WASHINGTON — The Consumer Financial Protection Bureau appears pleased with the progress banks and nonbank mortgage lenders have made to comply with new rules governing the mortgage sector.
Speaking at a conference on Monday, Peggy Twohig, the CFPB's assistant director of supervision policy, said the agency "is finding that both banks and nonbanks have generally adjusted their business models and practices to comply with the new mortgage origination rules."
"Our supervisory work has generally found adequate compliance systems and compliance with the ability to repay and the loan origination compensation rules," she told the Mortgage Bankers Association conference. "And with some exceptions we have not found any violations involving unfair and deceptive practice in mortgage origination examinations."
She said the CFPB expects servicers to have adequate compliance management systems that provide ongoing monitoring to detect problems and to take corrective action, such as "providing consumers remuneration when appropriate," Twohig said.
"We now have the regulatory structure and oversight in place that will be better for consumers and the mortgage industry in the long run," she said.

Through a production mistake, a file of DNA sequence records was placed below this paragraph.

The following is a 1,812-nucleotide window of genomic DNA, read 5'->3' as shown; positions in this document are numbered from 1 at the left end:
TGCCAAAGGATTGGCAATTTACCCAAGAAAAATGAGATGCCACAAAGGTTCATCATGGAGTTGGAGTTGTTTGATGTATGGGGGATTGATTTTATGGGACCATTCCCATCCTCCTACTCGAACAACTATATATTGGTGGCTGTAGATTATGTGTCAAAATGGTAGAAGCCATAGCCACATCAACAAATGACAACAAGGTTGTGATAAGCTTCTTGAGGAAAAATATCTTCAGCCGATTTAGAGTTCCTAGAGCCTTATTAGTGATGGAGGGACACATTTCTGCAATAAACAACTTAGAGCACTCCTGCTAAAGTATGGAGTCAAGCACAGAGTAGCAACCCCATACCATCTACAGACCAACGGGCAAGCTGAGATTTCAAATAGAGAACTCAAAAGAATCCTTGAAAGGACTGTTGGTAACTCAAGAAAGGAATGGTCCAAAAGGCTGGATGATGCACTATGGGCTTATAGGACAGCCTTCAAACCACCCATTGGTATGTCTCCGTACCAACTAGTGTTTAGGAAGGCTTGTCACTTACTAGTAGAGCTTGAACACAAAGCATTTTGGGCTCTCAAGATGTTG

MBA President and Chief Executive David Stevens said that many of the CFPB rules required by the Dodd-Frank Act have been implemented. "They are working well. Homeownership is expanding," he said.
However, he drew attention during the conference to a different topic. He stressed that the Department of Housing and Urban Development needs to be clearer about its underwriting standards so that Federal Housing Administration lenders aren't hit with massive damages under the False Claims Act.
"I think HUD has gone partway to try to give us some clarity. I don't think it has gone far enough," Stevens said. "We going to go back to HUD to talk about that."
Since the housing bust, the Justice Department has been aggressive in pursuing settlements with lenders for allegedly violating FHA underwriting rules.
Regions Financial in Birmingham, Ala., recently agreed to pay $52.4 million to settle allegations that it violated the False Claims Act by originating and underwriting mortgages that did not meet Federal Housing Administration requirements.
Many banks and nonbanks lenders have abandoned the FHA program because of the hefty fines. FHA officials have tried to provide more certainty around its underwriting standards, including new certifications that allow lenders to attest that they adhered to the FHA's handbook in originating loans.
But a top FHA official, who spoke at the MBA conference, threw cold water on the idea of issuing new guidance.
Robert Mulderig, the FHA's acting deputy assistant secretary, indicated that the agency is standing pat in the way it deals with False Claims Act issues.
He noted that the FHA has an advisory role but that the Justice Department makes the final decision regarding False Claim cases. To issue new guidance would only "raise more questions," Mulderig said.